Provide instructions on how to get started
    How to access the tool
    Links to required required
    Links for tutorials (either on the product site or ones you create)
    Where to find ‘help’
    Create a ‘tool help’ discussion topic
  • 16. Cool Tools … but
    Things to think about
  • 17. Considerations when planning aweb-based assessment
    What are you trying to accomplish?
    Learning objective, not technology, should drive the choice of tools
    Learning Management System or Web 2.0 Tool?
    If the task can be effectively done within the tools available in your LMS, use the LMS
    What is the ‘value added’ for using the Web 2.0 Tool
    does the value of using the 2.0 tool exceed the additional time students will spend to learn the technology
  • 18. Considerations when planning aweb-based assessment
    Which tool to choose?
    The free one
    The one that most easily meets the assessment objective (e.g., Google Docs vs. a wiki will support joint authorship.)
    The one that is easiest for students to learn
    The one that students have used previously if possible (specify a ‘preferred’ tool, but allow students to use alternative if they have previous experience with a similar tool)
    The tool that students will most likely use over and over again, either academically or professionally
  • 19. Considerations when planning aweb-based assessment
    What is the ‘value added’ for using the Web Tool
    does the value of using the 2.0 tool exceed the additional time students will spend to learn the technology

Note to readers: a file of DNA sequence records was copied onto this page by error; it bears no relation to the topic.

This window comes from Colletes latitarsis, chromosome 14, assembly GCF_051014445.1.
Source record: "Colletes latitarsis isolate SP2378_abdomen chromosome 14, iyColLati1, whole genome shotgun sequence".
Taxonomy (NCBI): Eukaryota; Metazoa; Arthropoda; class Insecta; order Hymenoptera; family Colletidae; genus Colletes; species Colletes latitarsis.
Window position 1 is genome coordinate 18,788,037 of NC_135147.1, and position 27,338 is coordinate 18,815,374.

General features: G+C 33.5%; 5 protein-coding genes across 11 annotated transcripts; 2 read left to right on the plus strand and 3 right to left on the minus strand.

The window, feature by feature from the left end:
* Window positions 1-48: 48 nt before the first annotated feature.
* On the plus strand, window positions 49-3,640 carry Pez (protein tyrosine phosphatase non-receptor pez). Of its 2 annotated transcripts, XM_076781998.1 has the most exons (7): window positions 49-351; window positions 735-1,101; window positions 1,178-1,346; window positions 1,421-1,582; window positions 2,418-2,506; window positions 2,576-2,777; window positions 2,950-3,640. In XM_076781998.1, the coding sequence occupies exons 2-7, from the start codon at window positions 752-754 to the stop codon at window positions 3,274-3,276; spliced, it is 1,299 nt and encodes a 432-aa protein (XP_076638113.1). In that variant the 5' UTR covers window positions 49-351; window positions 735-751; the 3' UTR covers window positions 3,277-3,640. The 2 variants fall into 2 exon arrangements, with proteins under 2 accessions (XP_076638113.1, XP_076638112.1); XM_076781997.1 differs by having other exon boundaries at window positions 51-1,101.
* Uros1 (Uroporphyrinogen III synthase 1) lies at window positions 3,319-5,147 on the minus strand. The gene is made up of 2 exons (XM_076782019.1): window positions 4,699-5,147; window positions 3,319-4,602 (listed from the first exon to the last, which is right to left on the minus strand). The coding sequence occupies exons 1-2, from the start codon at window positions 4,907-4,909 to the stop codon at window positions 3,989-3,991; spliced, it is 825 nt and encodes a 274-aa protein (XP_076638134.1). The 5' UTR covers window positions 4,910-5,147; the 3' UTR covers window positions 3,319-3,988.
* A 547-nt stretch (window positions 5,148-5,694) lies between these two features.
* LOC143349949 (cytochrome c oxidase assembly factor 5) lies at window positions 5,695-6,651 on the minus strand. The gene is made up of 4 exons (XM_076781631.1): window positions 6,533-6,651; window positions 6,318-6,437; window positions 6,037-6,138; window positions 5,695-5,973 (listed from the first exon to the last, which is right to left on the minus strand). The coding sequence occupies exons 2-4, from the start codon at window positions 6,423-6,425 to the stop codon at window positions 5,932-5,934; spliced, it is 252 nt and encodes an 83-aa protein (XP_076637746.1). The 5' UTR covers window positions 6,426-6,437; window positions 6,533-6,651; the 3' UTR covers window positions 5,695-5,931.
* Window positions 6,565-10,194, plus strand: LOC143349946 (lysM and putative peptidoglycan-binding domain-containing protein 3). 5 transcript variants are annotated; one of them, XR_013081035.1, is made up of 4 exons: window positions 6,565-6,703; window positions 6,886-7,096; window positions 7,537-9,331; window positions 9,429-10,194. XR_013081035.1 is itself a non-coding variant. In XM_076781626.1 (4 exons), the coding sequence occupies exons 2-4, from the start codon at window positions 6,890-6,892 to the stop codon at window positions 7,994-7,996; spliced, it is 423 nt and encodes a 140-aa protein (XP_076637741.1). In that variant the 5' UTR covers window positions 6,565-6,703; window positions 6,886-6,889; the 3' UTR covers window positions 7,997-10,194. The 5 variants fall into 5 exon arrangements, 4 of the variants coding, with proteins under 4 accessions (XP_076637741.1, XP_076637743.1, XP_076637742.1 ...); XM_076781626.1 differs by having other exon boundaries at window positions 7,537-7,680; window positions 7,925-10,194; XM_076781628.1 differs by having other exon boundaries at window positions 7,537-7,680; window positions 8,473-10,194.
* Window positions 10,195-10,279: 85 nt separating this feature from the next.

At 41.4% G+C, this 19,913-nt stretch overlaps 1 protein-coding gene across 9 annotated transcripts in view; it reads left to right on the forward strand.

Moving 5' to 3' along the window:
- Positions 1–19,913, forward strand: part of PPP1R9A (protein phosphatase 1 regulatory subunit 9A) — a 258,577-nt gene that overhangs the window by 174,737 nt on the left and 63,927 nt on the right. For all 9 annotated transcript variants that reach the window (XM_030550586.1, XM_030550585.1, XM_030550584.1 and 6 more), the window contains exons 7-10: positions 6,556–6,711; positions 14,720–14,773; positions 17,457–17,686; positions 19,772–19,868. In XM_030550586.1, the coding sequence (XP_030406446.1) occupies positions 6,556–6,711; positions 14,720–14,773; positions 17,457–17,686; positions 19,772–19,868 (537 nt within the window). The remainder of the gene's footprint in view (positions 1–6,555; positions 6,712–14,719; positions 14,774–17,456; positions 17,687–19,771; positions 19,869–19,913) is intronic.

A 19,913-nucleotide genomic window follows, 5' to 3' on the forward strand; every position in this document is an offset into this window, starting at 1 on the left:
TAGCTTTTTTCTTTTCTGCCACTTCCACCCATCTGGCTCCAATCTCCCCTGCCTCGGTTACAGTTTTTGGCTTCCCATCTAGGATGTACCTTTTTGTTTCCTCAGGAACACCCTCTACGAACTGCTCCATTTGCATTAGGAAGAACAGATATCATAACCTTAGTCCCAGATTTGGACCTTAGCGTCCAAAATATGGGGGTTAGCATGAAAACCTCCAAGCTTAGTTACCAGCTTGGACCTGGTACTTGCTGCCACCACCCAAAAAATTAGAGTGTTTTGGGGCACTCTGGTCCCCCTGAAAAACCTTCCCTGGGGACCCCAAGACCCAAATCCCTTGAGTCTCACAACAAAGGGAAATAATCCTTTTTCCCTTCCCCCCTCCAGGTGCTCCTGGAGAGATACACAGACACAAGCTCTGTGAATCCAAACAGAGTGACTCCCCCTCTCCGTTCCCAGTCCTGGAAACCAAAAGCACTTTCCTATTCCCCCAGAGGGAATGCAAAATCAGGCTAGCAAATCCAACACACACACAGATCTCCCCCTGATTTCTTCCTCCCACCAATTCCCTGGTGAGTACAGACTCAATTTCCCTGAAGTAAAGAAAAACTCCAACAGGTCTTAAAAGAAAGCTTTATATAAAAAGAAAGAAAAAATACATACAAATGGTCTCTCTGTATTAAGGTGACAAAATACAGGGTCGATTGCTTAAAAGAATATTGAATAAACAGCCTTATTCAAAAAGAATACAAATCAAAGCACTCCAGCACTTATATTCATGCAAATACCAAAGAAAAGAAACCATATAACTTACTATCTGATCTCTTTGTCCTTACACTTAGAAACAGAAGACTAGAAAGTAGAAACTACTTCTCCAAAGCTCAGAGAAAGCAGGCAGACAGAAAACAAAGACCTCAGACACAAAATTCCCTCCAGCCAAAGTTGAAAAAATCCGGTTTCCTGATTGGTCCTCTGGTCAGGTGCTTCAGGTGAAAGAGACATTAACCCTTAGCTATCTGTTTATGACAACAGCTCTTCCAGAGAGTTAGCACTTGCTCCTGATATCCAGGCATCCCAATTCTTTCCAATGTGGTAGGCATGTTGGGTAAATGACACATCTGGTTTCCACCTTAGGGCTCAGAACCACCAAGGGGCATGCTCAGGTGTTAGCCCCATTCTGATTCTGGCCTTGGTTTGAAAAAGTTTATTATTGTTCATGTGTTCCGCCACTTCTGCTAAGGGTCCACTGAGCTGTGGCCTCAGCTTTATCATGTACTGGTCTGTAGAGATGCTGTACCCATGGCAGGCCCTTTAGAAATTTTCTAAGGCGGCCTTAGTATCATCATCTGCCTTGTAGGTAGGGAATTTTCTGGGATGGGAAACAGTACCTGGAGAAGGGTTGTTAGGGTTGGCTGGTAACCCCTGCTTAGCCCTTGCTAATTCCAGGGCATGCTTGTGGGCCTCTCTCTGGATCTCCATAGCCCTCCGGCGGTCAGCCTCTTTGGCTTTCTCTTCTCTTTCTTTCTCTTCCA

• 20. More Things to Think About – Assessment Concerns
    Will the use of the tool negatively impact the assessment of the learning objective (i.e., are you assessing the achievement of the learning objective or the ability of the student to become proficient with a new software tool?)
    Can you objectively and effectively evaluate student learning from the final product produced (If you can’t develop a clear and comprehensive rubric to describe levels of competency demonstrated by the project you have a problem)
  • 21. More Things to Think About – Student Concerns
    Student concerns
    Does the tool fit within the technical proficiency of the typical student in the class?
    Is the time required to complete the project ‘reasonable’
    When is it too much
    http://ocw.umb.edu/communications-studies/comstu-210/assignments
  • 22. More Things to Think About – Instructor Concerns
    Can I grade the projects and provide feedback in a reasonable expenditure of time
    Does tool have built-in functions that will allow me to provide good feedback?
    How can I integrate this tool within the LMS
  • 23. More Things to Think About – Program/Curricular Concerns
    My class is not the only class students take
    If each instructor is selecting and using different Web 2.0 tools, the impact on students can be extreme and very negative
    If different courses in the same program use the same tools, students can build on their prior knowledge and produce better and more sophisticated assignmentsas they gain experience with the software.